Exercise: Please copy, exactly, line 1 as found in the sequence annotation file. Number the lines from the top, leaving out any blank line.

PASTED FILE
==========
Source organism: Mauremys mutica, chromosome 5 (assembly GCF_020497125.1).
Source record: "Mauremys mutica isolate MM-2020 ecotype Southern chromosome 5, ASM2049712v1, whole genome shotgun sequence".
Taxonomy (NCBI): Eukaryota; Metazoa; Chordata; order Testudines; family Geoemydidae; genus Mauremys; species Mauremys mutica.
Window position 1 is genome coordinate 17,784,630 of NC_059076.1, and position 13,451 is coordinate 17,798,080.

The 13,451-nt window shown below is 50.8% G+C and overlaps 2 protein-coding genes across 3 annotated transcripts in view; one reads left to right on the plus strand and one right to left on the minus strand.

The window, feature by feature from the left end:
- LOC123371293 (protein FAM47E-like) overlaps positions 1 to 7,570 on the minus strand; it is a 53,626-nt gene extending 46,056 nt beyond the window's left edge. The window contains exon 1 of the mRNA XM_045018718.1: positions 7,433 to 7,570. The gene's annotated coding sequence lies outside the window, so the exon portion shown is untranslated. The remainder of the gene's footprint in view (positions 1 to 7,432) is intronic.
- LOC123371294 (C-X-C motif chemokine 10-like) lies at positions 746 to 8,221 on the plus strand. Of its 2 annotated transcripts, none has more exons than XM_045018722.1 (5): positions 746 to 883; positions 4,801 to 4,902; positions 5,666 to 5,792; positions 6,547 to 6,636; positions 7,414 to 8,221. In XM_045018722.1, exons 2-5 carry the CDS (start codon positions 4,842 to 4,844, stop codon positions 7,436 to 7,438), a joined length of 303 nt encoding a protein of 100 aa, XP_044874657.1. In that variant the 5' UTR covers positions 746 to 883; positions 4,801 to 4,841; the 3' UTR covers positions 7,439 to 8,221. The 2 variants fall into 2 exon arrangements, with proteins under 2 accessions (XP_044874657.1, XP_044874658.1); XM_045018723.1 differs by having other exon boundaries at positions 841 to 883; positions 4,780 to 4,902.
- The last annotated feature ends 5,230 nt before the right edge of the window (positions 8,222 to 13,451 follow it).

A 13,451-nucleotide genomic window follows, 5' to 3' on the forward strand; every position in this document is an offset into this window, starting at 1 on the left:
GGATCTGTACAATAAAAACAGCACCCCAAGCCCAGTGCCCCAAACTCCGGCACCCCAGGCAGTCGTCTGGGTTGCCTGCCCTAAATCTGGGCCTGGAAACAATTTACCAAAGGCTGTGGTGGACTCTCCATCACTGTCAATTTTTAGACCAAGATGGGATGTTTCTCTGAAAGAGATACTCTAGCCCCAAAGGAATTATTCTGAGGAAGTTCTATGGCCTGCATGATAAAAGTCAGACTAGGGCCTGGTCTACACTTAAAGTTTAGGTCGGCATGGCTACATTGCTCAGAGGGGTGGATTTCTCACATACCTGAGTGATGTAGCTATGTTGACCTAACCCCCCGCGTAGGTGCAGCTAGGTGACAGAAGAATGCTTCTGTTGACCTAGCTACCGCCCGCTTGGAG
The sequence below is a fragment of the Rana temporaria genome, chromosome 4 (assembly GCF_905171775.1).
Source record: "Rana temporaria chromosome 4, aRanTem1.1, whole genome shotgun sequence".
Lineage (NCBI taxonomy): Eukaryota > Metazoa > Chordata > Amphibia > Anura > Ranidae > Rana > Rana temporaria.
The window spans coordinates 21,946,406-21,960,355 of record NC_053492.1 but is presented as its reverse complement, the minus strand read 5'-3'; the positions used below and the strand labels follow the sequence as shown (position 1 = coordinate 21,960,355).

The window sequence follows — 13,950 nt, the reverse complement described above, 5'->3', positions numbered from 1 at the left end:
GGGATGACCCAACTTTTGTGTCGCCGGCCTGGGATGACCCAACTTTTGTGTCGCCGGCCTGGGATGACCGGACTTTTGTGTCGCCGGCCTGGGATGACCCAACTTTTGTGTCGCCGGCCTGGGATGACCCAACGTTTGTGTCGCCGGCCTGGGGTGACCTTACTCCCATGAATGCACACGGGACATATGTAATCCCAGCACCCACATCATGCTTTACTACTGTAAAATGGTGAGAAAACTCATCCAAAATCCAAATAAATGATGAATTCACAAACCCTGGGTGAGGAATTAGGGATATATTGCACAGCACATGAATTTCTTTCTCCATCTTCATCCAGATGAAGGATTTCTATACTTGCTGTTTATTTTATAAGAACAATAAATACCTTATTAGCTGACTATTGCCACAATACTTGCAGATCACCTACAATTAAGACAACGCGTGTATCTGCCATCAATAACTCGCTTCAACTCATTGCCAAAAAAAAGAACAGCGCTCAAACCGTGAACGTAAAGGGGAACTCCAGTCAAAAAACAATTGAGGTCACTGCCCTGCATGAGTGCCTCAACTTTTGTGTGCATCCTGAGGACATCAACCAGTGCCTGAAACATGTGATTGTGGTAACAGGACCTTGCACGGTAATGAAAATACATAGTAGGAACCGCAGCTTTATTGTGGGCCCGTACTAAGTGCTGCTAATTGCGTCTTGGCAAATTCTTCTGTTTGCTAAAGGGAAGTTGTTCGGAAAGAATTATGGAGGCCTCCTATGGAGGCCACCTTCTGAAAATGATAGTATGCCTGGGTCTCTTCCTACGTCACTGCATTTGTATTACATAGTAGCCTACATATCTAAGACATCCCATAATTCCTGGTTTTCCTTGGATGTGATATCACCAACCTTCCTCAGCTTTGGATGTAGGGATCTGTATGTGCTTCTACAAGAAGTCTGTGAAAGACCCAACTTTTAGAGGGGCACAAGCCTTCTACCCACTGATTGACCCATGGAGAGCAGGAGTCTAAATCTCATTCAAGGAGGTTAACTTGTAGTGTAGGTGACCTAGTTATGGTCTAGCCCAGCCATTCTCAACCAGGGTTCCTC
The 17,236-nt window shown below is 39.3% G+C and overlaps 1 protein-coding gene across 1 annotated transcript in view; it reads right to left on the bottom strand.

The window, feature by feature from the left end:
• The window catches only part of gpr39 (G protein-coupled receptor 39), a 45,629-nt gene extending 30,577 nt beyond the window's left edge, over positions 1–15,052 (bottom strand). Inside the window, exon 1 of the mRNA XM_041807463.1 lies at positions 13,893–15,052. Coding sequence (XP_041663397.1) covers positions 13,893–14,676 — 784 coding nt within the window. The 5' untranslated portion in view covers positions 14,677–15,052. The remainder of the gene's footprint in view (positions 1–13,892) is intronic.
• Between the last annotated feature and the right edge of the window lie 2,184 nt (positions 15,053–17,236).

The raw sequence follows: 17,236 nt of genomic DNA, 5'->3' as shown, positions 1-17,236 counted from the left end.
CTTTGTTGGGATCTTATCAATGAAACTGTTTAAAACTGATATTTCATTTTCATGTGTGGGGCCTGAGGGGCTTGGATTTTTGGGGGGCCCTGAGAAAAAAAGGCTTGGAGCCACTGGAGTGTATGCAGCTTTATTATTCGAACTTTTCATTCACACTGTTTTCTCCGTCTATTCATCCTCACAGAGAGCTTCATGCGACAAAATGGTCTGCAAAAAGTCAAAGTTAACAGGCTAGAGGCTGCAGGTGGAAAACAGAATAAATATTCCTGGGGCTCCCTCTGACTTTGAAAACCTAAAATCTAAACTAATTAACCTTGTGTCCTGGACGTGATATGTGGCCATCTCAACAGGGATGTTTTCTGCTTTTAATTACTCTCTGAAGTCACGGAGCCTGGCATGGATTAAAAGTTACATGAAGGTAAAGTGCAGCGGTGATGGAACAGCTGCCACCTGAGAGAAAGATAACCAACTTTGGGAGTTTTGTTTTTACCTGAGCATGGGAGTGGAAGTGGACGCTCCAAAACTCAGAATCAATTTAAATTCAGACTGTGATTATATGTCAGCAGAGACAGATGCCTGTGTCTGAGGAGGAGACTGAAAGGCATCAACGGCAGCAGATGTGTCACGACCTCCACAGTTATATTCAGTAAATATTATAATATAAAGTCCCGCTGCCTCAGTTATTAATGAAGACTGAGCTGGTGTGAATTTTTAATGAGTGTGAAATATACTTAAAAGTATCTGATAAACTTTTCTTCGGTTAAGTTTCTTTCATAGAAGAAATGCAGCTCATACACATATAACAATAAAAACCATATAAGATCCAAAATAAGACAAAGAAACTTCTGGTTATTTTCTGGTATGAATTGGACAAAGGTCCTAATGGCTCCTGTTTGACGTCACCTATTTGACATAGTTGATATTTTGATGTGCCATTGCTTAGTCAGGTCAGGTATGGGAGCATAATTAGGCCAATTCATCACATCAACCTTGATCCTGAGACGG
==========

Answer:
Source organism: Mauremys mutica, chromosome 5 (assembly GCF_020497125.1).